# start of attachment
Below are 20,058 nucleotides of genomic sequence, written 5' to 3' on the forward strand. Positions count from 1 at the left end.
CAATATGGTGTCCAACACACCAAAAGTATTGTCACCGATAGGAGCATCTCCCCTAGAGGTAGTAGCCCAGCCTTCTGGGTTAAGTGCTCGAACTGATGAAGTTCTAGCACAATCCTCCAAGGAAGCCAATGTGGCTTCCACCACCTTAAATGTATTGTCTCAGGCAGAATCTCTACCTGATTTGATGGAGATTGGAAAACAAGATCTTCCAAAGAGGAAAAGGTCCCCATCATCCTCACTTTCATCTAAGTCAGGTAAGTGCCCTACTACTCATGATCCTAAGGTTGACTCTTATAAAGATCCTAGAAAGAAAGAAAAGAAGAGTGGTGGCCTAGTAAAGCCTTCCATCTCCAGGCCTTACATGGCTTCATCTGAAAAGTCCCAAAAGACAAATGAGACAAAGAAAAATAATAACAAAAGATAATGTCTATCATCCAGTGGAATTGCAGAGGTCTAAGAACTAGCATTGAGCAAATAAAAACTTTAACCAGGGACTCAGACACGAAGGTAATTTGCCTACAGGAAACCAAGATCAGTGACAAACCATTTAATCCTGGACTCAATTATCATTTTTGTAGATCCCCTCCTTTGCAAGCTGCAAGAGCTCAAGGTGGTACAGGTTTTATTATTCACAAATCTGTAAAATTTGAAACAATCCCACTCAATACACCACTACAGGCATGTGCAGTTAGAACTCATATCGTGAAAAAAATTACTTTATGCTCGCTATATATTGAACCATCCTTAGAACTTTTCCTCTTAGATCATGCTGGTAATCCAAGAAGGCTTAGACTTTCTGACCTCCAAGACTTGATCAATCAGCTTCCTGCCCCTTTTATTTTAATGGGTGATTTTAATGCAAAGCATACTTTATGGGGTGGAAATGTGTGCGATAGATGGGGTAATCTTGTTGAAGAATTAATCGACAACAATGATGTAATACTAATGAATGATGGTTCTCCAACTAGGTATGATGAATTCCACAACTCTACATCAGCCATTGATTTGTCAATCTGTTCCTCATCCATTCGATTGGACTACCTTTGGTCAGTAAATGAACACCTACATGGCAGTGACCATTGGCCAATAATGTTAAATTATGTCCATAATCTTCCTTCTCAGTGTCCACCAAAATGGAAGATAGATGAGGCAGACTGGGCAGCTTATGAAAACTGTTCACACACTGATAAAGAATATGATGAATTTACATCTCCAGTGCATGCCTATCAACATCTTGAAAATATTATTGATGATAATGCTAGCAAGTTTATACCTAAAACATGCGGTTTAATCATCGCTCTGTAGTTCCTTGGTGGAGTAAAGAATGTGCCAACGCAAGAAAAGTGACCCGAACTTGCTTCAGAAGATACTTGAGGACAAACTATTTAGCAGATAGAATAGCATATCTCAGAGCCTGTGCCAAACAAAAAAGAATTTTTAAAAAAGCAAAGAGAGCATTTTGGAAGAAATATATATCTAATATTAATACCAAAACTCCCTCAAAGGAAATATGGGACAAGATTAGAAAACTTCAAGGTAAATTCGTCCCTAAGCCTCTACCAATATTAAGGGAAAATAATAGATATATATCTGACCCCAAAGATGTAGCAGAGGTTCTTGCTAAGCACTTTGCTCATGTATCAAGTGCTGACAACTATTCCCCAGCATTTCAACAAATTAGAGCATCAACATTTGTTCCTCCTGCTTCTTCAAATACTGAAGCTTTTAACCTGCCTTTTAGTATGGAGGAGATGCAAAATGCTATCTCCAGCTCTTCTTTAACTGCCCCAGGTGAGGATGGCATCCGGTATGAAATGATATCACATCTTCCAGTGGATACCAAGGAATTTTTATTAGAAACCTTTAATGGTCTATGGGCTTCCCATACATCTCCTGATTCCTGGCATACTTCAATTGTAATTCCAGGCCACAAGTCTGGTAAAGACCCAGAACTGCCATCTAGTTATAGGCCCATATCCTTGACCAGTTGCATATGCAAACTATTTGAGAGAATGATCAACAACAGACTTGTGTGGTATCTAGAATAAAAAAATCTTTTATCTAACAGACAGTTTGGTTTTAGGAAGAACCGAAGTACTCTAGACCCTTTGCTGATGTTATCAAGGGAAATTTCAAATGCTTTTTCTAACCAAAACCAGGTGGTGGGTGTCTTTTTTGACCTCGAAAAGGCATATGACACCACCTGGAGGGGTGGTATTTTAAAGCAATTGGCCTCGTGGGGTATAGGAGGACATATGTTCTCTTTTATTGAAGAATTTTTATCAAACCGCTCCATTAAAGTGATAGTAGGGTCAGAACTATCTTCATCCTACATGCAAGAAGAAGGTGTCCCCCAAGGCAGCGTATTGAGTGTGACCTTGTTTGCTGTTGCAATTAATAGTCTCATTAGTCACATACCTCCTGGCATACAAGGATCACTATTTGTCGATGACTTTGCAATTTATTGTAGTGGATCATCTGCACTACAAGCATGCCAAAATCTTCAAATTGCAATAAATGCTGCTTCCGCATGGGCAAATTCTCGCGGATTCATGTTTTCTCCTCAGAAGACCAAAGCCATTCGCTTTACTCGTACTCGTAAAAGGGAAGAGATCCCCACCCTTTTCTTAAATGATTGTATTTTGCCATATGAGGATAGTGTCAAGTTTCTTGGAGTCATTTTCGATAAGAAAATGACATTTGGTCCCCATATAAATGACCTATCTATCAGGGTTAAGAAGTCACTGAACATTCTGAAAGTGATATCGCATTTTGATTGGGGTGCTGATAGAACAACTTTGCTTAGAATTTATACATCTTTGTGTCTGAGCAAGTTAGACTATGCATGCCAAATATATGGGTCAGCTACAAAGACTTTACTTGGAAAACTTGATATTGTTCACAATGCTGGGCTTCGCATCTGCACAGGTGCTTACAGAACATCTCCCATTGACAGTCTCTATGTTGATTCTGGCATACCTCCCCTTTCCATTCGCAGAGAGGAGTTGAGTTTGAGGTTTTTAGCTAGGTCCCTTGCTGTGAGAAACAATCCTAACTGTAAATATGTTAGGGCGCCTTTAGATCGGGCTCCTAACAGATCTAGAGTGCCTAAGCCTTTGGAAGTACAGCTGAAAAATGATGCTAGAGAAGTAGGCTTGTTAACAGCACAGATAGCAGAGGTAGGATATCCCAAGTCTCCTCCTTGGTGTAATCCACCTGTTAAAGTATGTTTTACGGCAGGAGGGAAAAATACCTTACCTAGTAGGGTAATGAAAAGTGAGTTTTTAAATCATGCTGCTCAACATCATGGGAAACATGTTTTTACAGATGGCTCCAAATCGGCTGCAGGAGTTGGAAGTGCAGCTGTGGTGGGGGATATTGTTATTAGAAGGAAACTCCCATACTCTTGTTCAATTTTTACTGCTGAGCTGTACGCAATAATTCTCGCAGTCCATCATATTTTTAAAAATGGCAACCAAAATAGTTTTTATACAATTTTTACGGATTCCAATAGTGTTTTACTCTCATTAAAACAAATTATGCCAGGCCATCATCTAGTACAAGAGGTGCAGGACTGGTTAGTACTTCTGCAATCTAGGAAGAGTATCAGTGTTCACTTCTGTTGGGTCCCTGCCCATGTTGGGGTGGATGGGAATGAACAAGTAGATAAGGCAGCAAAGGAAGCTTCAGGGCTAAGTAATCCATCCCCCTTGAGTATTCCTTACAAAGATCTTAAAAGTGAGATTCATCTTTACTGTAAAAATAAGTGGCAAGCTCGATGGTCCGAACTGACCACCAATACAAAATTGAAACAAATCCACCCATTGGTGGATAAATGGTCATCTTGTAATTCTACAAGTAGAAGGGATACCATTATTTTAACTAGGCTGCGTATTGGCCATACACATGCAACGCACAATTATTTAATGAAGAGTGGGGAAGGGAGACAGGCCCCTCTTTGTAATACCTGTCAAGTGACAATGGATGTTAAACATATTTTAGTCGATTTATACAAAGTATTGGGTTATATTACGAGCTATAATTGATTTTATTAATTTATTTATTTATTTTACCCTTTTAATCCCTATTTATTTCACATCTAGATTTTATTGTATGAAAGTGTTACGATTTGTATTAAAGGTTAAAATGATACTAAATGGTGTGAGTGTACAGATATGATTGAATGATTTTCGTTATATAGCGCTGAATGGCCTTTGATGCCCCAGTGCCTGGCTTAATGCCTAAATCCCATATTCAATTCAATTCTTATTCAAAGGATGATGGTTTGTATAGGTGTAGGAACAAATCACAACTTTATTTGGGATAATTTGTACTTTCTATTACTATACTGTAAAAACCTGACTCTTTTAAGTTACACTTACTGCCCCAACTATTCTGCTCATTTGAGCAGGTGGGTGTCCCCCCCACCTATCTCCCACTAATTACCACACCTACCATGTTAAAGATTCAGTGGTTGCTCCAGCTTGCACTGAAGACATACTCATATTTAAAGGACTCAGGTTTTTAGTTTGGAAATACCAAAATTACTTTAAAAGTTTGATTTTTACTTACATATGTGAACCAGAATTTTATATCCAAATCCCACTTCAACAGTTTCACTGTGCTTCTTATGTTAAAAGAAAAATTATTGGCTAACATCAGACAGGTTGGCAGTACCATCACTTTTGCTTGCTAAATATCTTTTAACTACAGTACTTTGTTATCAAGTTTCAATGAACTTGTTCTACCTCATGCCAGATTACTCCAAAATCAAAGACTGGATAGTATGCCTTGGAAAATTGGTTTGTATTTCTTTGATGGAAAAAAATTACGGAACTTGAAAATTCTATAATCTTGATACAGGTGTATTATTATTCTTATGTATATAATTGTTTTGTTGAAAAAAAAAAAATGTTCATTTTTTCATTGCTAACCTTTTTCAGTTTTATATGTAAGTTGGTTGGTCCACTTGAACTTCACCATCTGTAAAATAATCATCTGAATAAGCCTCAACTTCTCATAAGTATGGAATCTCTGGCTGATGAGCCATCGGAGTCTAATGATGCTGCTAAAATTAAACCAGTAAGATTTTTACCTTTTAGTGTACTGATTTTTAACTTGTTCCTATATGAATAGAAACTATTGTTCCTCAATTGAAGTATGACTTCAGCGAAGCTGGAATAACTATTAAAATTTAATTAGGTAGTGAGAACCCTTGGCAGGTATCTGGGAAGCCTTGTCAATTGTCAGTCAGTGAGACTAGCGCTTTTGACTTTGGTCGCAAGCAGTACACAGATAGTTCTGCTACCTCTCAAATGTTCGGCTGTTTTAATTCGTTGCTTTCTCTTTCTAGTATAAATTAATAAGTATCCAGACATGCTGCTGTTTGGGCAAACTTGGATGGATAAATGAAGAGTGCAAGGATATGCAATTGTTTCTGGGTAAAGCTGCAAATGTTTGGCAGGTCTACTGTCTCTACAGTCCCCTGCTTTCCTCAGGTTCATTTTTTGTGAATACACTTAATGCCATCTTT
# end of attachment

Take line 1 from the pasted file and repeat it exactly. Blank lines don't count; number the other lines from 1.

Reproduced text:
Below are 20,058 nucleotides of genomic sequence, written 5' to 3' on the forward strand. Positions count from 1 at the left end.